When Souvlaki was released in the spring of 1993, I couldn’t have been any less interested. Shoegazing was now a dirty word and all my friends and I were frequenting clubs like Sabresonic (Andrew Weatherall’s night in Vauxhall) and Megadog (at The Rocket down Hollaway Road). Why would I want to listen to some has-been NME band when the likes of Underworld and Orbital were creating all these new sounds? Even Slowdive’s peers like Ride and The Boo Radleys were totally reinventing themselves trying to move away from the sound of 1991. So too it seems were Slowdive, but you’d have had no idea from the sleeve or any of the press (if there was any) at the time, in summary, I didn’t hear the album until several years later.
Souvlaki is Creation Records’ crowning moment for me, it captures the sound of the original shoegaze bands and adds a whole new flavour with dub and ambient sounds. Infact the album should of wiped the boards as the ultimate post-club chill out album, but we all ignored it. If m b v had been released in 1993 I doubt that would have much attention either, hence we ended up with Britpop. It was all about Nirvana in 1993 as everyone awaited the follow-up to Nevermind and in the Brit corner were Suede who I never really got along with. I was trying to remember exactly what I was listening to in 1993 and I can’t quite remember. I can recollect loving the Trans Europe Express 2CD compilation, Swervedriver’s second album and Smashing Pumpkins’ Siamese Dream.
I was first introduced to Slowdive when strolling into the Town & Country Club in Kentish Town whilst they were on stage opening for Ride and Bleach. The band had minimal lighting and washes of dry ice, my intial impression was one of style over substance but it was a style I definitely liked. Rachel Goswell was clearly the main focal point with her laidback vocals and surrounded by moptop haircuts and loud chiming guitars. Opening for Ride at this time must have been tough, here was a band who were still in their teens and they were having top 40 hits and in my eyes they were capable of achieving the success that Oasis did five years later. Their debut album Nowhere scaled heights that their influences only ever dreamed of, but we’ll save that for the inevitable post I’ll write about that album later. Within a few weeks of that gig I purchased the debut 12″ by Slowdive after discovering they were on Creation, I even went out and bought a few guitar pedals to try and replicate their sound. For me that first single was to be their peak moment for several years, their debut album ‘Just For A Day’ lacked the songwriting skills that Ride possessed and compared to Nowhere and Loveless it just didn’t cut it. In retrospect I was being very harsh but you have to remember this was a time that in order to hear a full album you had to buy the flippin’ thing and albums were £12-£17 (between £21 and £27 in today’s money) for a poor quality CD, so other than the Catch The Breeze 7inch it would be a good few years before I purchased any more of their recordings again.
I saw the band again several times including the now legendary Slough Festival but I didn’t check out Souvlaki until the late 90s. This was a time when I finally had access to the internet and could read all about the bands I loved without relying on publications like the NME. eBay was also still relatively new so it was easy to pick up bargains. I purchased a copy of Souvlaki and Just For A Day online, but it was the former than was transferred to my mini disc player and was played relentlessly. The album taken away from the grunge and britpop sounds of 1993 is perfect, an album that transcends all fashions and sends you away into a calm dream like place. I really don’t think its the fact that the album was ignored upon release that makes it even more special, I just genuinely think the combination of Neil Halstead’s songwriting along with the bands experimenting makes it sound completely unique, despite it having been copied numerous times in the last decade. The first time I’d heard the album replicated was in Radiohead’s ‘OK Computer’ Listening to the closing feedback Karma Police and you’ll hear the closing notes of Souvlaki Space Station, infact its such a close copy the band should almost get writing credits.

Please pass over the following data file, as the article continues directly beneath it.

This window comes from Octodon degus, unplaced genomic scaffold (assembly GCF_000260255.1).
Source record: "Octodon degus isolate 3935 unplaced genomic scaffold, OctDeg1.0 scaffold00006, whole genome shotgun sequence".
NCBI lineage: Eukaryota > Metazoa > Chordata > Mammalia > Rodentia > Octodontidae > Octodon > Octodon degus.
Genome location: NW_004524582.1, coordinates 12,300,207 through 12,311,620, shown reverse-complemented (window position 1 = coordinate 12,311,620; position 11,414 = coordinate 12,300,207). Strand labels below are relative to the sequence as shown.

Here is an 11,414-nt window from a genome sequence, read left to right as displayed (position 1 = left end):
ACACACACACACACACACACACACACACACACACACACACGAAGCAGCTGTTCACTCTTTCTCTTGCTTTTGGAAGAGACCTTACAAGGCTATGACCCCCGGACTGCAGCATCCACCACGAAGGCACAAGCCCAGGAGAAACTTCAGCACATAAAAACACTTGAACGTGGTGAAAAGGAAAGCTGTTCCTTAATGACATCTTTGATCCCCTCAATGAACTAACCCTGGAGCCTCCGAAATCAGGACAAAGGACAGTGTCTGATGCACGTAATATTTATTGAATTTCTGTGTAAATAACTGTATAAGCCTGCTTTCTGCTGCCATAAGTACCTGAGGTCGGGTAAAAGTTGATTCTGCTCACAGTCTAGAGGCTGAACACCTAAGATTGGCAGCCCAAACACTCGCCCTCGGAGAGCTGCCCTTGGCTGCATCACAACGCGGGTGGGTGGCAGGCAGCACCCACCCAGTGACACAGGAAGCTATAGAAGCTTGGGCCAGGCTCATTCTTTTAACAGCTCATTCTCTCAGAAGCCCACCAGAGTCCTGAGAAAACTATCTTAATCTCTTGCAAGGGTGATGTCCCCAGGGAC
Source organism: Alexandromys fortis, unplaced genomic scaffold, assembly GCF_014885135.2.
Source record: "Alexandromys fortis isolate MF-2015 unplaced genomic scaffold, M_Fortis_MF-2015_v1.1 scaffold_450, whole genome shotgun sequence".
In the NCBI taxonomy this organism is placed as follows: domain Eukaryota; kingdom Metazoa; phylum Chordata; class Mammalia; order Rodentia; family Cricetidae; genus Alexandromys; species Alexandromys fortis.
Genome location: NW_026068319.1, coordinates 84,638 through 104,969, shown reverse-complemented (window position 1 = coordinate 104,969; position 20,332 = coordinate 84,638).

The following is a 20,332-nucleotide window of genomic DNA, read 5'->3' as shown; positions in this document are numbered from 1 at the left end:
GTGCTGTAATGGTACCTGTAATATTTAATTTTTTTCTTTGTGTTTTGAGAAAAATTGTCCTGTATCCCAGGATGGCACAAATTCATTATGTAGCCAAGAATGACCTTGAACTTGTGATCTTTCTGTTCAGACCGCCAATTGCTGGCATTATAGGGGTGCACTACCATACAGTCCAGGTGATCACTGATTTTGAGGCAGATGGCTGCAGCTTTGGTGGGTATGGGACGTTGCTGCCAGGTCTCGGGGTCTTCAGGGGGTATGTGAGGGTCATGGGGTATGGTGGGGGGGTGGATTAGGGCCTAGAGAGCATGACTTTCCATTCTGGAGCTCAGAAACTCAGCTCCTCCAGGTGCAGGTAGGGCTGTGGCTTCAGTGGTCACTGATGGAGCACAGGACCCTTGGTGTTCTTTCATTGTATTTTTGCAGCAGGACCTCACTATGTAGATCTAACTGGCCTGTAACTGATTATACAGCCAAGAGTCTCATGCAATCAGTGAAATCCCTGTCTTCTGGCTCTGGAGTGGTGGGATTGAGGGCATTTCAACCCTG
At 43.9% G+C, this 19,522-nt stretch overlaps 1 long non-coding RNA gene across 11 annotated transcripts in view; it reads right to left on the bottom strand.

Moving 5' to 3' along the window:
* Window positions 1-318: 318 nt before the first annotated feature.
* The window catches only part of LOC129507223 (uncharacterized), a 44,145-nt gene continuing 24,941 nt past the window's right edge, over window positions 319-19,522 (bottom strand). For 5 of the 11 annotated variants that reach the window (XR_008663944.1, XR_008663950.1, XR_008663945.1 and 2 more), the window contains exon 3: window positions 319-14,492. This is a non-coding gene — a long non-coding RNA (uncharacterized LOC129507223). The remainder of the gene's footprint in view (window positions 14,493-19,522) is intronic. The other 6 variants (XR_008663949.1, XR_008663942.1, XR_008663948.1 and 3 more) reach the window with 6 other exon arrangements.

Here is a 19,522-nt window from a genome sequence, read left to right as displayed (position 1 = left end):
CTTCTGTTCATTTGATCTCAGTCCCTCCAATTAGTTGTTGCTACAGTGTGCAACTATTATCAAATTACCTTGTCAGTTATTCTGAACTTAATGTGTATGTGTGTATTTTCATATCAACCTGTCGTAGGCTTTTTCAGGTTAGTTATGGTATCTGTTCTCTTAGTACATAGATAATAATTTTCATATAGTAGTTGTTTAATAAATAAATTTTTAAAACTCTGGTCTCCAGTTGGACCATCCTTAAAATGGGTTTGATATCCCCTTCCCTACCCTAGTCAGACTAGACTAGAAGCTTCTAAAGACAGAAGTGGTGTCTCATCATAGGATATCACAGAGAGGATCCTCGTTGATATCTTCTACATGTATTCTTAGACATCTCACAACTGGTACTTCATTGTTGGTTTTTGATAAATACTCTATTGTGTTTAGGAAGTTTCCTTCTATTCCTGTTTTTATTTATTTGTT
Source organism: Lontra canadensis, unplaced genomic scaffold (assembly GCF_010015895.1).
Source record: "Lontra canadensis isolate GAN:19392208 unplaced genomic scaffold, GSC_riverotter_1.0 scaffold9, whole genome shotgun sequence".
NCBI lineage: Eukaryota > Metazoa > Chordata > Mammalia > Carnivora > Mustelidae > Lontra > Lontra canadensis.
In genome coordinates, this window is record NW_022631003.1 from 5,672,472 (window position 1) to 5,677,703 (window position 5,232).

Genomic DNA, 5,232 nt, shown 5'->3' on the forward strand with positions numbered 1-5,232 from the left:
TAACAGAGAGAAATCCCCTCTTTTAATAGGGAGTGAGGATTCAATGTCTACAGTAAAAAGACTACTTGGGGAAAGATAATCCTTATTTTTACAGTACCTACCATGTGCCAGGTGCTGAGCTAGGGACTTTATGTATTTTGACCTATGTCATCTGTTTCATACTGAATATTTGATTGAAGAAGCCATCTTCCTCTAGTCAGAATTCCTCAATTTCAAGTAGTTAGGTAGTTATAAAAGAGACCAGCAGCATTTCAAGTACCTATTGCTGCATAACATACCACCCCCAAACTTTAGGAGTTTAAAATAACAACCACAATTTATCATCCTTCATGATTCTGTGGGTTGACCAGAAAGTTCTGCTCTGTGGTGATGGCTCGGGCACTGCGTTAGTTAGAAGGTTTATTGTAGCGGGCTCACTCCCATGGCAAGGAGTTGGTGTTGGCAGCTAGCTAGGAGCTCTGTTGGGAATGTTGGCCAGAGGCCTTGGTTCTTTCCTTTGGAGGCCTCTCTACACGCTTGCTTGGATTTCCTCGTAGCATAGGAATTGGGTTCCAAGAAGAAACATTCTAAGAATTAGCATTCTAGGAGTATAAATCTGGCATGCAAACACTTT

If I had to criticise the album, it’s the fact that the opening track was the big single, only major labels do that. It rarely works as albums need to build just like a good film. Creation were part of Sony in 1993 and only the band will be able to tell you if that played any part in the running order.
Whenever I update the Creation site these days its always the Slowdive updates that generate the biggest volume of hits, in many ways they have become the Velvet Underground of their generation. All the media attention came too early and by the time they’d finally created their masterpiece the public had moved on. The press were already discussing the bands of the shoegazing scene in a mocking “where are they now” context. Ride had to drastically change their image and sound to remain relevant and despite still making the top 5 the media were patronising them as they’d a new bunch of bands to love.
It would be easy for Slowdive to reunite and be a major player on the festival circuit for a year, just as the Velvet Underground did the same year Souvlaki was released. When Lou Reed and his bandmates reformed they cancelled the tour half way through the dates as they knew they couldn’t recreate their past, I saw their Glastonbury set that year and it was underwhelming. However there’s been a string of bands from the Valentines to The Stone Roses who’ve managed to buck that trend, so maybe we’ll get to see them again some day.